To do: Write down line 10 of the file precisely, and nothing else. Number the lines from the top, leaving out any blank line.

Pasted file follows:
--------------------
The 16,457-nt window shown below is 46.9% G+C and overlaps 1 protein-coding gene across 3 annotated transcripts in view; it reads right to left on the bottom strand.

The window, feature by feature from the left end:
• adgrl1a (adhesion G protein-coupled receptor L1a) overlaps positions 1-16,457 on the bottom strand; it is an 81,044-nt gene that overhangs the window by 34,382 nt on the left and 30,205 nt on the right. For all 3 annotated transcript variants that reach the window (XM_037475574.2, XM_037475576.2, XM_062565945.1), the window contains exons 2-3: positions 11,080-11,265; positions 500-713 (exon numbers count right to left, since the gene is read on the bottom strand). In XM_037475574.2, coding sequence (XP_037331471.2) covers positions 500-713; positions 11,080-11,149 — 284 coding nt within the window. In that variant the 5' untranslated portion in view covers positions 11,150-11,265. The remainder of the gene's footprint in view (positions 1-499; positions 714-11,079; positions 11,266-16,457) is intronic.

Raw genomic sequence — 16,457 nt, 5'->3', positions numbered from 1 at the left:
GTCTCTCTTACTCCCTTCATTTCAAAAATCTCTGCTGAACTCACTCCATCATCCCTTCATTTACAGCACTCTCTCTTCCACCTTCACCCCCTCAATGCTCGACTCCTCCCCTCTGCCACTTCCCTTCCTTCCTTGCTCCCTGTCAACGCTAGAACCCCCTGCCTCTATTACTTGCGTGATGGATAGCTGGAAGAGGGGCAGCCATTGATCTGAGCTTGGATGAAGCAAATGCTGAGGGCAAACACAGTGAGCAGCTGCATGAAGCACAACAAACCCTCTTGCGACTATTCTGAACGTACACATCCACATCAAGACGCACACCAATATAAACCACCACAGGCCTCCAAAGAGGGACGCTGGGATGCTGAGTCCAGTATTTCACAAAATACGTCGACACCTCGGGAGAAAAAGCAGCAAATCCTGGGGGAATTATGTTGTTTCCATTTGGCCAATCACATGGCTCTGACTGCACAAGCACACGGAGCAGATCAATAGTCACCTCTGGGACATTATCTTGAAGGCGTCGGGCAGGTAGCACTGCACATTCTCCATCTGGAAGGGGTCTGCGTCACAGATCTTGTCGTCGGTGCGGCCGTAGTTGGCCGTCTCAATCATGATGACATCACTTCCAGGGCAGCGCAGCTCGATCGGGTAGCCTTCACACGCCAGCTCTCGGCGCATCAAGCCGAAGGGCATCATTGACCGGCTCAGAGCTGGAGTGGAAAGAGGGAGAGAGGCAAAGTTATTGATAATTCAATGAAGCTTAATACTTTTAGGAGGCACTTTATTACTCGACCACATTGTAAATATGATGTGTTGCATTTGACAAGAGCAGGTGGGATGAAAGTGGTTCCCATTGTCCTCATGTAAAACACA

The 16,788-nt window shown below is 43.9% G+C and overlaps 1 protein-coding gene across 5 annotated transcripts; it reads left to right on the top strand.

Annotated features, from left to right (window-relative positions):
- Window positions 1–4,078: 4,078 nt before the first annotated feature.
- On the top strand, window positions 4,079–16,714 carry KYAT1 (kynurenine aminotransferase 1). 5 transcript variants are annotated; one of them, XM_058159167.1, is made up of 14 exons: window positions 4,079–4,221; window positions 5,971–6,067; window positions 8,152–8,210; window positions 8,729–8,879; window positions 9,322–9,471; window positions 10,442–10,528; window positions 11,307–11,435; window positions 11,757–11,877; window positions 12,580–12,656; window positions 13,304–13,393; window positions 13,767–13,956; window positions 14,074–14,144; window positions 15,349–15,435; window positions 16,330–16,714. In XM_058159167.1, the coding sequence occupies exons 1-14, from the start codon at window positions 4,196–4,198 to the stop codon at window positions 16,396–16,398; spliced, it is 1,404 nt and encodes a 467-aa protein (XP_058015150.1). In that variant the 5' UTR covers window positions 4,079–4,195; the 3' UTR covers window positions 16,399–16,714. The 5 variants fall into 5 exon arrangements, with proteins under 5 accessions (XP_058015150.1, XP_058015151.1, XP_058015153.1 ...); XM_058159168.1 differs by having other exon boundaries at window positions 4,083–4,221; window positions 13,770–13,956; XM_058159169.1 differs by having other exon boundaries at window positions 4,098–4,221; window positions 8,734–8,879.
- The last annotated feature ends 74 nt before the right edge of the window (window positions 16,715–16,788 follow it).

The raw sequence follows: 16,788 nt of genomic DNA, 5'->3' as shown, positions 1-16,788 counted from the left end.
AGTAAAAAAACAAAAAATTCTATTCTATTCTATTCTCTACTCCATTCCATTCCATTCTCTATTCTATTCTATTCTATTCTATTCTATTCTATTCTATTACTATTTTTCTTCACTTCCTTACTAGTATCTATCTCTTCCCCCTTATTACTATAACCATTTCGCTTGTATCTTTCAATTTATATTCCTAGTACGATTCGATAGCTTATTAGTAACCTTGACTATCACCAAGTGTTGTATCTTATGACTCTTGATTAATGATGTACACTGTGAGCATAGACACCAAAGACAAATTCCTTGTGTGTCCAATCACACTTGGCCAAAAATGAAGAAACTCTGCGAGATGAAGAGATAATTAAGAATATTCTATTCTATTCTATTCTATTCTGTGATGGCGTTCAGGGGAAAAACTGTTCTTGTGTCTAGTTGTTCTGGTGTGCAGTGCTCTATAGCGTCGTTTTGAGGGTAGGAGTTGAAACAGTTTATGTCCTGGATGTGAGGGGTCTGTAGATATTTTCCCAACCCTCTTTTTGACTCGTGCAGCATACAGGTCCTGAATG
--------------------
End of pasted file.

- The last annotated feature ends 74 nt before the right edge of the window (window positions 16,715–16,788 follow it).